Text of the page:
There is a lot of talk stirring up the art world in anticipation for the upcoming sales of two Andy Warhol paintings, estimated to be worth up to $130 million for both. One of the paintings is Warhol’s, Triple Elvis (Ferus Type) , which features the king of rock and roll, Elvis Presley. The high value of this painting in particular can be attributed to the painting’s large dimensions, Warhol’s rare use of painting on canvas, and of course, the magnificent star power of the the painting’s subject and author.
Elvis Presley was one of Warhol’s earliest subjects, one in which he revisited several times throughout his career. In 1963, Warhol developed a twenty two piece series called Elvis for a solo show at The Ferus Gallery in Los Angeles, CA. He had been gaining momentum in his career after his Campbell’s Soup Cans show at the same gallery the year before.
The image used was one taken from a publicity still from the 1960’s film Flaming Star. In this photo, Elvis Presley is dressed as a cowboy with gun drawn, rather than the usual guitar in hand, revealing Warhol’s intent to depict Elvis as an actor, rather than to portray him as a musician.
This distinct choice to have a black image on a silver long strip could possibly be mimicking a film strip or “The silver screen”. Once all the images had been printed, he shipped the whole canvas along with a few different sized stretcher bars to Irving Blum in Los Angeles who cut the canvas and matched the images to the appropriate stretcher bars.
His only request be that the pieces would be placed directly next to each other, continuing with his repetitive style that had become his trademark. One critic said of this style:
“Toe to toe, repeated atop one another, poor Elvis becomes as thin and hazy as the idyllic illusion he publicly symbolizes; the assembly line produces the emptiness and sterility of soulless, over-managed puppetry.”
It is enticing to consider the critic’s analysis of Warhol’s Elvis as a comment that is equally applicable to Warhol’s persona. Paralleled are the stories and personas of two of Elvis Presley (“The King of Rock and Roll”) and Andy Warhol (“The Pope of Pop (Art)” two of the most significant pop culture icons of the twentieth century.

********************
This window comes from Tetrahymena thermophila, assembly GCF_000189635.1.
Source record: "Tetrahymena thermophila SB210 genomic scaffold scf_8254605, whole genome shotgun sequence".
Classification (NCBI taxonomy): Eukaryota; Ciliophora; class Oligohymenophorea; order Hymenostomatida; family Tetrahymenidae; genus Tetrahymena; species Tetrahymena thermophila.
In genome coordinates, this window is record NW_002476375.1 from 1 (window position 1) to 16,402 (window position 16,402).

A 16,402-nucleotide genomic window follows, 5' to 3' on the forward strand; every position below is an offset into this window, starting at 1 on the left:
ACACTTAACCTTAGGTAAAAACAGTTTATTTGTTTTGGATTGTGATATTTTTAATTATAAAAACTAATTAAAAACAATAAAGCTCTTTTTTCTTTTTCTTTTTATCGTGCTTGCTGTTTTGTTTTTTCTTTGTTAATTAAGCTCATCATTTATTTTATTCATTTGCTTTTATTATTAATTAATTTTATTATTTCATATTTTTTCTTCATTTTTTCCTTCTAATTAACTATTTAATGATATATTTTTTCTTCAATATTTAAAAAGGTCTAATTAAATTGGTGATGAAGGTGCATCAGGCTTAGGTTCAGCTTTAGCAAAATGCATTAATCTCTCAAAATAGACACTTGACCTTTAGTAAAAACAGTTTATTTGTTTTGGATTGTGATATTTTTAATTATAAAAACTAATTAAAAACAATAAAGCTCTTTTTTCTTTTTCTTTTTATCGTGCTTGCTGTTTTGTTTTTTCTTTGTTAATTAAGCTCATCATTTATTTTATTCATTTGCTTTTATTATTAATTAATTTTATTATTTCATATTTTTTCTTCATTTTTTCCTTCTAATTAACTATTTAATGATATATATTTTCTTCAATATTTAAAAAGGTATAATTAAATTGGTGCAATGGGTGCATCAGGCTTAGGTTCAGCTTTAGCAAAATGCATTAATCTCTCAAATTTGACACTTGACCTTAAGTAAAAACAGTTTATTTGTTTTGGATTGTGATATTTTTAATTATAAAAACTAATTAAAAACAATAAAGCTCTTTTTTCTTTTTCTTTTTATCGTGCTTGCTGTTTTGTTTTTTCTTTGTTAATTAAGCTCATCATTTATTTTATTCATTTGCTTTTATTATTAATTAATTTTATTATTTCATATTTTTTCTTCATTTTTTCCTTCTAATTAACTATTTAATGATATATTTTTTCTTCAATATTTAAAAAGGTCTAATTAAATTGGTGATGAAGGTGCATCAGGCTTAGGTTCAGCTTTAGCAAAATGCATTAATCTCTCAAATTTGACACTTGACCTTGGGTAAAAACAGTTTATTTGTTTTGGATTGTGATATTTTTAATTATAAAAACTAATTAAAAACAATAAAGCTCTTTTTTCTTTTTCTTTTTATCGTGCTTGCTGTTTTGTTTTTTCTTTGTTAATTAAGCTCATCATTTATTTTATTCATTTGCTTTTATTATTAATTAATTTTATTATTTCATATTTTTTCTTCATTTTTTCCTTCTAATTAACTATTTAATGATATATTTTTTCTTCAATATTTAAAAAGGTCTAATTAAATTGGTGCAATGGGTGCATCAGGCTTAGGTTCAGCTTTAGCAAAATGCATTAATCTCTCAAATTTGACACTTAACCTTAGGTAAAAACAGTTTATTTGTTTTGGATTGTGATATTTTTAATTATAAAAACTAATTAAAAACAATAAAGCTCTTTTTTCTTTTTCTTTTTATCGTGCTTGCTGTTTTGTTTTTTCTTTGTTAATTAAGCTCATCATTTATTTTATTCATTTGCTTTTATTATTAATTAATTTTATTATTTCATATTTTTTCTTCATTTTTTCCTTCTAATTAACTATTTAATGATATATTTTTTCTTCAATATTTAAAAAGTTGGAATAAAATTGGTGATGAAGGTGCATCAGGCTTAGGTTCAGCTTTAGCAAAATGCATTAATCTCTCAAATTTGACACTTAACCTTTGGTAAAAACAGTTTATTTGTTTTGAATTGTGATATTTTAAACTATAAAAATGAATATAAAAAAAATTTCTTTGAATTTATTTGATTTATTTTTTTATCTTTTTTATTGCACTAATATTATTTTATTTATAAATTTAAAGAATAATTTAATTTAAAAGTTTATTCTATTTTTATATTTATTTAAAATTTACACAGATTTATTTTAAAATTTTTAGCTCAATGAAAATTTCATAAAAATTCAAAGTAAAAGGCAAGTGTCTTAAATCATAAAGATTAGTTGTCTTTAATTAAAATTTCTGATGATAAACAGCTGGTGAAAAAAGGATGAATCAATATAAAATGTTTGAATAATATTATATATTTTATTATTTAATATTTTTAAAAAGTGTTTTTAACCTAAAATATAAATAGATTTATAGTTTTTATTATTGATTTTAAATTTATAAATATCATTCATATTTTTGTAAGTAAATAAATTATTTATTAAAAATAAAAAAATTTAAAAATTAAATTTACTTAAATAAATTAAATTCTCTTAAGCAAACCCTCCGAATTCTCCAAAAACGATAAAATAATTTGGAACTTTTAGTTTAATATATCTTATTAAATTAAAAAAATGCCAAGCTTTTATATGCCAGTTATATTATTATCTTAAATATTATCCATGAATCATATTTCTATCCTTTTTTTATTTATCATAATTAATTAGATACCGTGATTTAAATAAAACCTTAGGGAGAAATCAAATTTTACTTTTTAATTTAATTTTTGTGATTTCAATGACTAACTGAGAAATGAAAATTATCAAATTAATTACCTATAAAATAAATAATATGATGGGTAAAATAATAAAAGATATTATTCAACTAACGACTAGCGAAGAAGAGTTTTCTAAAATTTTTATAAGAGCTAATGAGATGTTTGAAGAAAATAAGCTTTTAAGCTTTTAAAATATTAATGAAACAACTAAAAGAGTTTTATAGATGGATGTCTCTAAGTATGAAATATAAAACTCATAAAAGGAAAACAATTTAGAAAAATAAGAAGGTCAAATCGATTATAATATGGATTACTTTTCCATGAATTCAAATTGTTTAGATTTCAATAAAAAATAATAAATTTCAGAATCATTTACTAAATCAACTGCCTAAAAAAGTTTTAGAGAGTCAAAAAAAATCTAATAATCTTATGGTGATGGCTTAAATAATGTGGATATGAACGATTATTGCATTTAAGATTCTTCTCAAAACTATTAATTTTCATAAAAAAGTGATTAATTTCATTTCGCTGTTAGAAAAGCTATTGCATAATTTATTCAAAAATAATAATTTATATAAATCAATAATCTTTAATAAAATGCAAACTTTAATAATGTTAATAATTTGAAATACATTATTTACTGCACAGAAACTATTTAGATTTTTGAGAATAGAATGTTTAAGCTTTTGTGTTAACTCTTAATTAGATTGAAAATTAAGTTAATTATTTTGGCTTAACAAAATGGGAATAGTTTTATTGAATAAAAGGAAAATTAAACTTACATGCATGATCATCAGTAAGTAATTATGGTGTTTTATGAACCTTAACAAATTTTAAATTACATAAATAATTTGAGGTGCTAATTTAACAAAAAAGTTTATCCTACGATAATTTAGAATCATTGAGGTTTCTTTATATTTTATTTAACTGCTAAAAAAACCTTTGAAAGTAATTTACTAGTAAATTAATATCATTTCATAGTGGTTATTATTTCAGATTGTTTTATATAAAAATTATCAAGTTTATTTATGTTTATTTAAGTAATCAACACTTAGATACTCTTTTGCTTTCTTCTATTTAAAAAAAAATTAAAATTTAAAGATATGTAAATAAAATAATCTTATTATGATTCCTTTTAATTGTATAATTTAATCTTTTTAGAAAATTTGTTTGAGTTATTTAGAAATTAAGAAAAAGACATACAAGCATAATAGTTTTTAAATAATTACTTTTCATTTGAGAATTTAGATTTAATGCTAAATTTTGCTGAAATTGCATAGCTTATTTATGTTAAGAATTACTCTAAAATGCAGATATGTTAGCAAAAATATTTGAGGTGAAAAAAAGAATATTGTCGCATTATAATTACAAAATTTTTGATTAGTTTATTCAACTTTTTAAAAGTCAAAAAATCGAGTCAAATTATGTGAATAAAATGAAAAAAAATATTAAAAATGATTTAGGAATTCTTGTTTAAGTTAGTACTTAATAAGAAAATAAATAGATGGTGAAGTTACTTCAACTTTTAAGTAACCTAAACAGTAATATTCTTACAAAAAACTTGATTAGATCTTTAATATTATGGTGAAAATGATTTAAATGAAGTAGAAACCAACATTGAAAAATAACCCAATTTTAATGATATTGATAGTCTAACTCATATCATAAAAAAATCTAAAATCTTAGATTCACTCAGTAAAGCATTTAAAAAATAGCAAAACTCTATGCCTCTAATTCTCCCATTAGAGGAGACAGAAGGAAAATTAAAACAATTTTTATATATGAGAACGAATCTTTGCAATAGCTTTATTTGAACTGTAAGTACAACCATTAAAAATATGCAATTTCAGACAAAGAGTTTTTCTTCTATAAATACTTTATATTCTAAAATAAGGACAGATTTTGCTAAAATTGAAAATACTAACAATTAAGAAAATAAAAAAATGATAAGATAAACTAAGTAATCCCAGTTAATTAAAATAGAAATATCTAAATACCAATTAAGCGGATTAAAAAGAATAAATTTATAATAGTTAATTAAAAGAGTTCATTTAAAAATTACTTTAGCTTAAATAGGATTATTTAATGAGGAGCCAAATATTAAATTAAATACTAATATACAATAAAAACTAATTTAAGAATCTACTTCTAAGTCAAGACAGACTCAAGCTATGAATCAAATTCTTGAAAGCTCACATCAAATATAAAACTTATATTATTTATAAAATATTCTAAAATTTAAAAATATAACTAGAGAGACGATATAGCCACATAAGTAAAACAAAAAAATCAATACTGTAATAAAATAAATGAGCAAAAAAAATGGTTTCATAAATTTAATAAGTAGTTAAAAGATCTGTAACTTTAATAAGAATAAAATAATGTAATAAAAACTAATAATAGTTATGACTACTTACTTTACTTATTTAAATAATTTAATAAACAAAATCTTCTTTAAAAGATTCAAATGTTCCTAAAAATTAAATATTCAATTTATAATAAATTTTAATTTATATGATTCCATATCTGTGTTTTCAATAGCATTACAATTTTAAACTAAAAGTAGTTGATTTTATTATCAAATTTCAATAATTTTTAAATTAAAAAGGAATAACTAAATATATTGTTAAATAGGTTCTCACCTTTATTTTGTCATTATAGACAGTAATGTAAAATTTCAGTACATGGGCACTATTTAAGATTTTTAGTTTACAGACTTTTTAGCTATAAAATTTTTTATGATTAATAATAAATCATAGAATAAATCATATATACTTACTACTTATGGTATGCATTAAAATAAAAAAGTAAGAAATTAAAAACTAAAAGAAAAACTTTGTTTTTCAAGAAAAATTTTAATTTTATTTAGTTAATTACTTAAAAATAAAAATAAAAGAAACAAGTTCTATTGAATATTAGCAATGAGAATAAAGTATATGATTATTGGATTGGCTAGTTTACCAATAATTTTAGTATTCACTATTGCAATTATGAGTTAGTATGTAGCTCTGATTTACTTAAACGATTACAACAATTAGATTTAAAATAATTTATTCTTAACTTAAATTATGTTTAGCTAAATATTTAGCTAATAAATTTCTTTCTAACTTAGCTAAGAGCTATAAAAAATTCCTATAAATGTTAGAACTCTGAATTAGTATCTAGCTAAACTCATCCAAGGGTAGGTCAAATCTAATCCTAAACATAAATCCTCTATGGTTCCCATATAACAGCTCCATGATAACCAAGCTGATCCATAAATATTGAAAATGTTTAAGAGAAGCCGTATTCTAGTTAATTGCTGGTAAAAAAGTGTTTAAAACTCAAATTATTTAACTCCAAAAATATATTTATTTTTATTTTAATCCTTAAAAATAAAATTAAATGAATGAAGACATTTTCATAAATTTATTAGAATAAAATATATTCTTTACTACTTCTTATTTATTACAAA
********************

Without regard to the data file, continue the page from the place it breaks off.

In the early 1960s, Andy Warhol turned to celebrities like Marilyn Monroe, Jacqueline Kennedy, and Elizabeth Taylor as artistic subject matter. He produced several life-sized portraits of Elvis Presley, America’s most famous rock and roll singer and sex symbol throughout the 1950s. By 1963, when this painting was made, Elvis—whose hip-shaking moves had scandalized some only a decade before—was being overshadowed by a new generation of performers, and his career was on the decline.
In Double Elvis, Warhol created a strobe effect by overlapping two images of the singer—most likely sourced from a publicity still for the Western film Flaming Star (1960). The silver background conveys a sense of glamour, while also serving a practical purpose—the opacity of the spray paint allowed Warhol to easily mask and silkscreen multiple images on top of each other.Double Elvis originally belonged to a long, continuous canvas of Elvises that was later cut and stretched into multiple paintings. The artist’s interest in film might explain why he created Elvis in double—the singer/actor appears to be moving back and forth, as if in a film strip.
Nat Finkelstein. Andy, Bob Dylan, and Elvis. 1965. Photograph © Nat Finkelstein.
A work of art made from paint applied to canvas, wood, paper, or another support (noun).
A form, sign, or emblem that represents something else, often something immaterial, such as an idea or emotion.
The visual or narrative focus of a work of art.
A combination of pigment, binder, and solvent (noun); the act of producing a picture using paint (verb, gerund).
Fast bursts of intermittent light used to illuminate moving subjects.
A printing technique in which areas of a silkscreen, comprised of woven mesh stretched on a frame, are selectively blocked off with a non-permeable material (typically a photo-emulsion, paper, or plastic film) to form a stencil, which is a negative of the image to be printed. Ink is forced through the mesh onto the printing surface with a squeegee, creating a positive image.
A representation of a particular individual.
Impenetrable to the passage of light.
The area of an artwork that appears farthest away from the viewer; also, the area against which a figure or scene is placed.
A Factory Where Art and Superstars Were Made
In 1962, Warhol founded “The Factory,” his 47th Street Manhattan studio (which later moved downtown to Union Square), where he surrounded himself with artists, musicians, writers, and underground “superstars” who helped him make paintings, sculptures, and films. Collaboration would remain an essential, yet controversial, element of Warhol’s entire artistic career.